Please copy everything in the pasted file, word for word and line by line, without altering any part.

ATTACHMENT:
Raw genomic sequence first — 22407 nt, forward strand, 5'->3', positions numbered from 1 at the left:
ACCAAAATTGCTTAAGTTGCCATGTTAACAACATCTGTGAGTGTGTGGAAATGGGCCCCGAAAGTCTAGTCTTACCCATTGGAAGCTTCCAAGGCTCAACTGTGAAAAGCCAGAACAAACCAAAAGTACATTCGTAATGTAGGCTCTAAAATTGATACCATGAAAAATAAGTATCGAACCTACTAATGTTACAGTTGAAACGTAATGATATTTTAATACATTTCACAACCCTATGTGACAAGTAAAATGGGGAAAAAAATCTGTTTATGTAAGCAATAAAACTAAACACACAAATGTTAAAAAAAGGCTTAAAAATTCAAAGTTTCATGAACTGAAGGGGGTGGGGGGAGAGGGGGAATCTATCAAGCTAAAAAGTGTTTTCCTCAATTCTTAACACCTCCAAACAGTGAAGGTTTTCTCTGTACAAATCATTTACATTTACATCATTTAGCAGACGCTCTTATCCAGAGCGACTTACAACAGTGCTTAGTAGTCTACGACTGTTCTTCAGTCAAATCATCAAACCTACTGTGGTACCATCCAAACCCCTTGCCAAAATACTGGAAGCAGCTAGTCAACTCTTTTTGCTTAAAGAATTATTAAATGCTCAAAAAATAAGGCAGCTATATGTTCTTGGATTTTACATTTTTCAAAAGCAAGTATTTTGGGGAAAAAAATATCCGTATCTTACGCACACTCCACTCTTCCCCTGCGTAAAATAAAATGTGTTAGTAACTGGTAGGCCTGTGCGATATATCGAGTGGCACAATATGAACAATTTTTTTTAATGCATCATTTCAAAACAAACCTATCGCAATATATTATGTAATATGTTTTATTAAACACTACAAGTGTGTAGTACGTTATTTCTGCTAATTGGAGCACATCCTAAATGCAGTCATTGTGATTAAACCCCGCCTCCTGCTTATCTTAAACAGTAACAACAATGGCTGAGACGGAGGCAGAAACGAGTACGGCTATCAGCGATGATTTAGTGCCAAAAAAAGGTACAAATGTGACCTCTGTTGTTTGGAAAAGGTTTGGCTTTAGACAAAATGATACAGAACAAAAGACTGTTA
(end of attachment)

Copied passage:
Raw genomic sequence first — 22407 nt, forward strand, 5'->3', positions numbered from 1 at the left:
ACCAAAATTGCTTAAGTTGCCATGTTAACAACATCTGTGAGTGTGTGGAAATGGGCCCCGAAAGTCTAGTCTTACCCATTGGAAGCTTCCAAGGCTCAACTGTGAAAAGCCAGAACAAACCAAAAGTACATTCGTAATGTAGGCTCTAAAATTGATACCATGAAAAATAAGTATCGAACCTACTAATGTTACAGTTGAAACGTAATGATATTTTAATACATTTCACAACCCTATGTGACAAGTAAAATGGGGAAAAAAATCTGTTTATGTAAGCAATAAAACTAAACACACAAATGTTAAAAAAAGGCTTAAAAATTCAAAGTTTCATGAACTGAAGGGGGTGGGGGGAGAGGGGGAATCTATCAAGCTAAAAAGTGTTTTCCTCAATTCTTAACACCTCCAAACAGTGAAGGTTTTCTCTGTACAAATCATTTACATTTACATCATTTAGCAGACGCTCTTATCCAGAGCGACTTACAACAGTGCTTAGTAGTCTACGACTGTTCTTCAGTCAAATCATCAAACCTACTGTGGTACCATCCAAACCCCTTGCCAAAATACTGGAAGCAGCTAGTCAACTCTTTTTGCTTAAAGAATTATTAAATGCTCAAAAAATAAGGCAGCTATATGTTCTTGGATTTTACATTTTTCAAAAGCAAGTATTTTGGGGAAAAAAATATCCGTATCTTACGCACACTCCACTCTTCCCCTGCGTAAAATAAAATGTGTTAGTAACTGGTAGGCCTGTGCGATATATCGAGTGGCACAATATGAACAATTTTTTTTAATGCATCATTTCAAAACAAACCTATCGCAATATATTATGTAATATGTTTTATTAAACACTACAAGTGTGTAGTACGTTATTTCTGCTAATTGGAGCACATCCTAAATGCAGTCATTGTGATTAAACCCCGCCTCCTGCTTATCTTAAACAGTAACAACAATGGCTGAGACGGAGGCAGAAACGAGTACGGCTATCAGCGATGATTTAGTGCCAAAAAAAGGTACAAATGTGACCTCTGTTGTTTGGAAAAGGTTTGGCTTTAGACAAAATGATACAGAACAAAAGACTGTTA